A version of this essay was published as part of my monthly newsletter a couple weeks back. Find other archives and join here to get updates like this first.
Privilege has nothing to do with how hard you work, or even what you deserve.
Among the many complexities we are confronting in our fist-flying, partisan online discourse, this is a translation issue. If you’re telling someone they’re privileged and you can’t understand why they get frustrated or tune you out, pause for a moment. Likewise, if you’re someone who has been called privileged and don’t understand why they ignore how hard you work, stop to consider.
Continue reading Privilege has nothing to do with how hard you work
I’ve shared before what a strange nerd I am. I tackle learning in a full-force kind of way, and I love to pair seeing old friends with new experiences and ideas.
For the third year, two childhood friends and I came together Saturday for dinner and drinks and elaborate slide presentations sharing lessons we had learned about the difficult and tricky and complex world of business and retirement planning and, yes, wealth creation.
Indeed, it was the third annual Personal Finance Day.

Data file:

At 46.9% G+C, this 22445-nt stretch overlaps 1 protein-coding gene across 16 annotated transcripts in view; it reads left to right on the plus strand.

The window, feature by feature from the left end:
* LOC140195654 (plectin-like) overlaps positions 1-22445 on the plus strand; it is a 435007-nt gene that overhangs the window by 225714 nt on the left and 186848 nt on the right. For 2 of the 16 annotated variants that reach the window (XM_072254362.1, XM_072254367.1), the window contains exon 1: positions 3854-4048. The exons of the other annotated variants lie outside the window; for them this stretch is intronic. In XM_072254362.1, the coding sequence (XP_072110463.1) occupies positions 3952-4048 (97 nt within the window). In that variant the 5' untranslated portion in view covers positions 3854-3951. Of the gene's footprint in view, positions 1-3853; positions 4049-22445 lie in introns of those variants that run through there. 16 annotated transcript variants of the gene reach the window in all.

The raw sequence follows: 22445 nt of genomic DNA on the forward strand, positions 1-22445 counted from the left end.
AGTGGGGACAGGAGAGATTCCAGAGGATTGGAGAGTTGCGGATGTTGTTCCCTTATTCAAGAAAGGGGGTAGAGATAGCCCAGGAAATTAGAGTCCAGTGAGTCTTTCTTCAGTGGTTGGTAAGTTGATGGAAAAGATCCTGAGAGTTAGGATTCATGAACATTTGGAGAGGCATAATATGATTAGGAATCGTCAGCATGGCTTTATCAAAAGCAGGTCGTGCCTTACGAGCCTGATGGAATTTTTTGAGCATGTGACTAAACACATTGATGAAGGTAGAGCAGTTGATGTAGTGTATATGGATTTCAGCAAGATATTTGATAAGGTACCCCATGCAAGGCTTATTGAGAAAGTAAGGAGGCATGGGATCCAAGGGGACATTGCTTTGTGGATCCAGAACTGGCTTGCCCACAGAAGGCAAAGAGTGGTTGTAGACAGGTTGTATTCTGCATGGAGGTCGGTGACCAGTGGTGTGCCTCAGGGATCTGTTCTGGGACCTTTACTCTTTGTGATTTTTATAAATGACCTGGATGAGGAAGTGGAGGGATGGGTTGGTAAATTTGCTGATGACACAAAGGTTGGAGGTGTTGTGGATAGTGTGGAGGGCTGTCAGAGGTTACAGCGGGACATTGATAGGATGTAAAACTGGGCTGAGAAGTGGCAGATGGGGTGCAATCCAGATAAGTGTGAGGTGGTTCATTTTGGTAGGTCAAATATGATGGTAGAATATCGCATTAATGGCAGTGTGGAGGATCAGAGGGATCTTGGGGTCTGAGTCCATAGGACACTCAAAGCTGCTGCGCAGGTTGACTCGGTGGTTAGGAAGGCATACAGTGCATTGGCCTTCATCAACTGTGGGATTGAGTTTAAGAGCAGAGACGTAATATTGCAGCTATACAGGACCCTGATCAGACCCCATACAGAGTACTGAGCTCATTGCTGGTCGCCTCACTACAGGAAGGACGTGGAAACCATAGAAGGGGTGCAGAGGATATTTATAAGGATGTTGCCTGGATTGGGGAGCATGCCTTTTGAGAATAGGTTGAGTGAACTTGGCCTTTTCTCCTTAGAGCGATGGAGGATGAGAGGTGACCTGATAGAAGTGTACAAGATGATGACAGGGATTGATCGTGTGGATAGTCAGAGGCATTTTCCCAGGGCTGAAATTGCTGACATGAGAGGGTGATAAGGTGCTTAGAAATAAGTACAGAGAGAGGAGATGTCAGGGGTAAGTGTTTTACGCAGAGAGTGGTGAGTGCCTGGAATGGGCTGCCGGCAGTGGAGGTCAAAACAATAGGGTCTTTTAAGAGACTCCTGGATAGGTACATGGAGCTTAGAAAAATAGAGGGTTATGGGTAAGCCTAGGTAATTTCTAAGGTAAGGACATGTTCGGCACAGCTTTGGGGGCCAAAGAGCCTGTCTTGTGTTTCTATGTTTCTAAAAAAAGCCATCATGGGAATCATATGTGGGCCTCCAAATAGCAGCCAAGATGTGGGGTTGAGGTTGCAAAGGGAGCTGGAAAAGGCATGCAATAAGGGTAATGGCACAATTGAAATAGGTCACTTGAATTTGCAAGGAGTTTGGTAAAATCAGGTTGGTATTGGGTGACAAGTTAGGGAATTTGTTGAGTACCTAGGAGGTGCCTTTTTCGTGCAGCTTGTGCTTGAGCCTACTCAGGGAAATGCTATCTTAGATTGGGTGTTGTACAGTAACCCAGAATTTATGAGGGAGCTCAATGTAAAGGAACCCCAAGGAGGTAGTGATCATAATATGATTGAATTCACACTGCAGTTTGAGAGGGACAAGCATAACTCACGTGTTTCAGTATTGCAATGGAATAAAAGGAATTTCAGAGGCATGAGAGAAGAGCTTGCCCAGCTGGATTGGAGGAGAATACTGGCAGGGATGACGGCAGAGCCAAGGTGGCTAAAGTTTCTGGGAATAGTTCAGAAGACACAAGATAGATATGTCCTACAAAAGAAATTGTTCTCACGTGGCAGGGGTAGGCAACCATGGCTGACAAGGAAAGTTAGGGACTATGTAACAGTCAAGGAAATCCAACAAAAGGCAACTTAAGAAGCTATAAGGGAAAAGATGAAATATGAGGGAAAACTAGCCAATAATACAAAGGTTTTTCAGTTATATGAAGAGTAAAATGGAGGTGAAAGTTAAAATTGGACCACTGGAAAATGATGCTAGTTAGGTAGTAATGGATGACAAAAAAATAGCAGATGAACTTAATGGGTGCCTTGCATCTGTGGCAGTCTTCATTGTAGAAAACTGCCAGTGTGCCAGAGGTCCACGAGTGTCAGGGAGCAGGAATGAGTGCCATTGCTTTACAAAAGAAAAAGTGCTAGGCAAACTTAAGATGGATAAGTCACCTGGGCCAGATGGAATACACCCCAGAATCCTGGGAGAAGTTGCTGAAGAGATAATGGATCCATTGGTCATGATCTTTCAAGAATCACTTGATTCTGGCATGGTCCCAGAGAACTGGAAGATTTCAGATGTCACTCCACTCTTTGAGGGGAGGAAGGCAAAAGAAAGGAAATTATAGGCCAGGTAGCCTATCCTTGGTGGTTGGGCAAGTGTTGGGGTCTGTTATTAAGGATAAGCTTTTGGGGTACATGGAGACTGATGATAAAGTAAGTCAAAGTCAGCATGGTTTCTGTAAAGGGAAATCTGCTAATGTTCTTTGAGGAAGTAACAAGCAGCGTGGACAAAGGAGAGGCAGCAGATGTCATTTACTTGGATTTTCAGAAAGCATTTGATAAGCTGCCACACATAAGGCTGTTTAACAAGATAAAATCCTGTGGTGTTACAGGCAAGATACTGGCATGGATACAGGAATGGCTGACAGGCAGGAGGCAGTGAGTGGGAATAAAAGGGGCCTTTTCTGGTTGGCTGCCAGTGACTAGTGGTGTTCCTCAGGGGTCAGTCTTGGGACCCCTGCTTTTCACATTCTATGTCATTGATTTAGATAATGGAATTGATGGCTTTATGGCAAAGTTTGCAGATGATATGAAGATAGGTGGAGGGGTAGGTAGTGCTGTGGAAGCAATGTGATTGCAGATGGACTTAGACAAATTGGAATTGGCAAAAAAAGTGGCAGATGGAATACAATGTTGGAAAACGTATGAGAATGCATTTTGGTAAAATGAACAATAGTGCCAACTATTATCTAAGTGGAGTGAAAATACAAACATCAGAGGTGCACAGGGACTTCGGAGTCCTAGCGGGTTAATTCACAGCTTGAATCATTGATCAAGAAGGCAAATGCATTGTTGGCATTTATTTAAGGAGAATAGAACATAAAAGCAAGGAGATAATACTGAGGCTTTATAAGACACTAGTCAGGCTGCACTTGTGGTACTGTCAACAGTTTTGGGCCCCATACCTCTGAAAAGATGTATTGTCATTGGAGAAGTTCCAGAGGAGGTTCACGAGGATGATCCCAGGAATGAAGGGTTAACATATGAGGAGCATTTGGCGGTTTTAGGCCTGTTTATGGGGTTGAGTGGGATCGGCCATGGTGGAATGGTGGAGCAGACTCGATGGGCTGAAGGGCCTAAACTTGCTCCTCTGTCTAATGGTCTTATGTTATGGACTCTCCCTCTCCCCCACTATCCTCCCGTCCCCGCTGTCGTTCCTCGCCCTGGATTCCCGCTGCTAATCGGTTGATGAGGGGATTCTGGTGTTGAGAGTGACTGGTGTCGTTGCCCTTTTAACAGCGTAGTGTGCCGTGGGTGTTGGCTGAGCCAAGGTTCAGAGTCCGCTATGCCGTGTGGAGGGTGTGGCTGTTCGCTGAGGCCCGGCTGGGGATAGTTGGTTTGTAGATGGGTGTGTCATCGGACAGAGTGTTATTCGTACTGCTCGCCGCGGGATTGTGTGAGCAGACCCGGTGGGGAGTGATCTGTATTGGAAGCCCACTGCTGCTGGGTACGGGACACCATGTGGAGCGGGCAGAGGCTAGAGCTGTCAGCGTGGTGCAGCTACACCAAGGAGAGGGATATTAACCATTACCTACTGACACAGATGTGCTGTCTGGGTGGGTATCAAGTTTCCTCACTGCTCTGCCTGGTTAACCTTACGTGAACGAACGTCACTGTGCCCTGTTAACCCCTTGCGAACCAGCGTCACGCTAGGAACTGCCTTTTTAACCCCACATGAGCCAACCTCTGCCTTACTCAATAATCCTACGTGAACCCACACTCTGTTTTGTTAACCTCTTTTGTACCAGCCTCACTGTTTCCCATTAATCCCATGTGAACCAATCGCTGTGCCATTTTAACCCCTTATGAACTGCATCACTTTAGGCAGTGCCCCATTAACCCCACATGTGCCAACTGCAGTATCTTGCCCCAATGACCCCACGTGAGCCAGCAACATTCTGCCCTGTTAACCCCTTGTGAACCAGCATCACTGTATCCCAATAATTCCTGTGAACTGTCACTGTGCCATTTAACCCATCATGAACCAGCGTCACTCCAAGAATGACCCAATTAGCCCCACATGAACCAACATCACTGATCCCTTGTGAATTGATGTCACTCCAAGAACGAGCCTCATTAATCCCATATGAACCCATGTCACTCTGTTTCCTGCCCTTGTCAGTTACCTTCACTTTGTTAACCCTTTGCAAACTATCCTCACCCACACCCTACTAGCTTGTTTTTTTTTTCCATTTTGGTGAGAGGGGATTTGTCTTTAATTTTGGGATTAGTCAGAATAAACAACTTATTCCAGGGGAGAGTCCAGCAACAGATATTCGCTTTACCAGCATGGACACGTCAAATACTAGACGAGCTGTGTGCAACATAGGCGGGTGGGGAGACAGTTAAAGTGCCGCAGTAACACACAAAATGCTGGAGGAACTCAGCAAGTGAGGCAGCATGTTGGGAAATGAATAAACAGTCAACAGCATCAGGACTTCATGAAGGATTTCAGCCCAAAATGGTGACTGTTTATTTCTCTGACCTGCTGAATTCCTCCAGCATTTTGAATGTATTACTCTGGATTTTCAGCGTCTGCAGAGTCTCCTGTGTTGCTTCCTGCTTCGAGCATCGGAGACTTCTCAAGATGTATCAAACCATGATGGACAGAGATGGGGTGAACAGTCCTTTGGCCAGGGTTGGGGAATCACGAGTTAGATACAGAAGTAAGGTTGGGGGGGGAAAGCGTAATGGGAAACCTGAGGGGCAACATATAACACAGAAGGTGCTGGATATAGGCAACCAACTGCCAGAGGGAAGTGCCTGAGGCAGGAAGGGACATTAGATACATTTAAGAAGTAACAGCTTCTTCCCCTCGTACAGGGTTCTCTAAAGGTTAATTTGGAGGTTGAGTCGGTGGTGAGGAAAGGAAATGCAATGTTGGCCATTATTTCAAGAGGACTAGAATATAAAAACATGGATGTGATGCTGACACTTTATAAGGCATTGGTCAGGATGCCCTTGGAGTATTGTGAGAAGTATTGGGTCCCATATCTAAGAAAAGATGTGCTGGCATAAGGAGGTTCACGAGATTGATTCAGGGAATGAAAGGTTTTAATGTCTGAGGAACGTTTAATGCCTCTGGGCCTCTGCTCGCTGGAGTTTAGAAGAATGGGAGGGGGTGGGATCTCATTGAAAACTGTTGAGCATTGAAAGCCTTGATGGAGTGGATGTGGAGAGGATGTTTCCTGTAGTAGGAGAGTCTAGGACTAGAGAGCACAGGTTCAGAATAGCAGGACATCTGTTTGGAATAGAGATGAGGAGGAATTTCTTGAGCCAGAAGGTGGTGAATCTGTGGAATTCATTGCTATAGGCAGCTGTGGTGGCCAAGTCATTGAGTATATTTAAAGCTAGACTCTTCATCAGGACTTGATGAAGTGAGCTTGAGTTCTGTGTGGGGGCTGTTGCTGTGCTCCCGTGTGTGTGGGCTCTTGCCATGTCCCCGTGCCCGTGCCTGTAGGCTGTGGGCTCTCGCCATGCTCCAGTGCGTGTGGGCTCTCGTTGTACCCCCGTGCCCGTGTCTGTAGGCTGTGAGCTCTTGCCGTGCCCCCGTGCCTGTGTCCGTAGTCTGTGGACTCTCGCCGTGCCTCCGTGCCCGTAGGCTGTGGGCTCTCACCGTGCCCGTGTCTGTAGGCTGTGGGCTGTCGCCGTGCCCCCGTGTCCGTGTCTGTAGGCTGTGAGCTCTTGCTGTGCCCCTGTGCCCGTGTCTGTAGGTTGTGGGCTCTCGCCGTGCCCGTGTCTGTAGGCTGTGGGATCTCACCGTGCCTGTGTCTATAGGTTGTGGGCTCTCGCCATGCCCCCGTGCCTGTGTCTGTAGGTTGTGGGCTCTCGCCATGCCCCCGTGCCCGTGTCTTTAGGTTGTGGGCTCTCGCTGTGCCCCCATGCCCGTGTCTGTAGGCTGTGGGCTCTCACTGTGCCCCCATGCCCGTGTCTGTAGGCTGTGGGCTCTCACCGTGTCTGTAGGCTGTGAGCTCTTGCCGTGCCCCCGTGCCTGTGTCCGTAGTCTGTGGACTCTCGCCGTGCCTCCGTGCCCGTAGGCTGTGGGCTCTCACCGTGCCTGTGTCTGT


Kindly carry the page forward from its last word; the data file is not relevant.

I wanted to share a few things we talked about that might transfer well. And use this as a reminder: when something as stressful and arcane as personal finance intimidates you, find friends, make whiskey sours and dive in and discuss. You’ll be surprised how much fun you can have.
Continue reading There’s no such thing as a safe investment worth making: ‘Personal Finance Day’ notes
I’ve put a lot of time for many years in resolutions. They drive me forward, and I can continually retool what helps me most accomplish my goals.
After another important year for me, I’m looking to get to work in 2018. I’ll be looking to add good habits and drop bad ones. This year I took a focused look to make sure I was offering SMART resolutions. I also want to have fun. I’m mostly there.
Continue reading My 2018 Resolutions
For my own sake, I took a look back at what was another wonderful and exciting year. I feel as fortunate as ever.
Below I share some examples of things I’m proud of.